Alpina, famous for its red triangle signature, is a fine watchmaking manufacture based in Geneva, Switzerland. Founded in 1883, Alpina’s watchmaking history spans more than 130 years. A true pioneer of the Swiss watchmaking industry, Alpina has been the source of numerous patents and innovative calibers. Alpina invented the concept of the Swiss sport watch, as we know it today, with the birth of its legendary Alpina 4 in 1938. 

History Of Alpina

We look back to 1883, the founding year of the association of manufacturers and retailers of watches that evolved into Alpina. Its members called themselves affectionately the “Alpinists”, and they all shared the same target: the success of the Alpina watch.Everything started in 1883 when Gottlieb Hauser, watchmaker in Winterthur, founded the Swiss Watchmakers Corporation (“Corporation d’Horlogers Suisse”).

Gottlieb Hauser

A number of watchmakers joined to purchase watch components and organized their manufacturing. Quickly, the new concept gained acceptance. Together with qualified manufactures, the Association started to develop its own calibres and to enlarge its distribution network. Ebauches (the base of a calibre) were produced by the Alpina Ebauche Factory in Geneva, owned by Duret & Colonnaz, which played also an important role in the construction of the first Alpina calibres. Final steps in the manufacture of the calibres were performed in Bienne, the place of the head quarters of the Association as of 1890. Success was swift and representations were set up in Germany as well as in East and Northern Europe. In 1901, the name “Alpina” was registered as a trademark at the same time; it would only appear on the dials of high end watches. From the beginning, Alpina watches were manufactured with high quality components, amongst others Breguet spirals, balance wheels with gold screws and heavy gold cases.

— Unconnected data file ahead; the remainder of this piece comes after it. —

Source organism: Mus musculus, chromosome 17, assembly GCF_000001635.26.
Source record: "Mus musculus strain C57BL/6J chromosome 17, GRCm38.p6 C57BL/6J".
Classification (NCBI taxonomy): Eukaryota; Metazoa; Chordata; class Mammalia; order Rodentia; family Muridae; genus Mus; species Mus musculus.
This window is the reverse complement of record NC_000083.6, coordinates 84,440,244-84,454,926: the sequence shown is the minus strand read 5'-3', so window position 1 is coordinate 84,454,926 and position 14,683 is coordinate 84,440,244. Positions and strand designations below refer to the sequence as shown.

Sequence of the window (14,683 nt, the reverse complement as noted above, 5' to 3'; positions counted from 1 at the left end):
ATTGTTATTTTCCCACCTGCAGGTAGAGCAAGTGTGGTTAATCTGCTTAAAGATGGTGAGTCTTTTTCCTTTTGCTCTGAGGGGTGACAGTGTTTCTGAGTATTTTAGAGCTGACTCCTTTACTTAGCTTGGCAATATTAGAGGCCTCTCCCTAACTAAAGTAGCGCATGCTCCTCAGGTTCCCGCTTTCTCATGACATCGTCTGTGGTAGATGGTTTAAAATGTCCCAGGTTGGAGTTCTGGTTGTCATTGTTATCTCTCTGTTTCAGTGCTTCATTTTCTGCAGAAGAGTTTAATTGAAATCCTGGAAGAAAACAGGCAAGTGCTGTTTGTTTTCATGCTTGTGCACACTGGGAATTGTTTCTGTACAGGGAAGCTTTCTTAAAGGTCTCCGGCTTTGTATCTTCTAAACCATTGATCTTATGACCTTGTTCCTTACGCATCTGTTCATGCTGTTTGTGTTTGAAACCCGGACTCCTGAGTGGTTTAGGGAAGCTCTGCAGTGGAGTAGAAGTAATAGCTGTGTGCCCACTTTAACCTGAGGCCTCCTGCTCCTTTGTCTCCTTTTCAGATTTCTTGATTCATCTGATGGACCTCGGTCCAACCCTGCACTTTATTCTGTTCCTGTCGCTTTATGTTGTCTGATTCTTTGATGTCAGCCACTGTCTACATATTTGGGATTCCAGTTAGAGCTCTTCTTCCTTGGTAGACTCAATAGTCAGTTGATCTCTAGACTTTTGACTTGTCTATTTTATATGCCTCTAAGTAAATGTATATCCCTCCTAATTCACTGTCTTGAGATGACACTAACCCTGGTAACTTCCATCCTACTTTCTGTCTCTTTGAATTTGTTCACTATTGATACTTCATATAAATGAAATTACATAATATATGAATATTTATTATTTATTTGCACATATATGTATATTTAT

In order also to participate in the German watch-manufacturing base, Alpina Union Horlogère founded the “Präcisions-Uhrenfabrik Alpina” in Glashütte in 1909. The Union’s factories were now located in Geneva, Bienne, Besançon and Glashütte. In 1912, the first Alpina Chronometer Glashütte was finalized: it was equipped with an Alpina manufactured chronometer ebauche with a Glashütte escapement instead of the typical Swiss anchor escapement.

The dial of these watches red “Präcisions- Uhrenfabrik Alpina Glashütte i.S.”. Another model was created in 1913: it was a 21’’ marine watch, which was purchased by the German navy at the time. Alpina Glashütte watches gained ground and competed directly with those of Lange & Söhne. In 1913 Lange & Söhne felt threatened and started a court case to try to stop Alpina on the ground that not all parts were manufactured in Glashütte. The court case dragged on for years but was finally proven without merit. It was dropped in favor of Alpina in 1915. Meanwhile World War I had started and had a stifling effect on the “Präcisions Uhrenfabrik Alpina” in Glashütte. Parts could hardly be send to the factory from Switzerland due to war import restrictions. Further, there were major capital flow restrictions.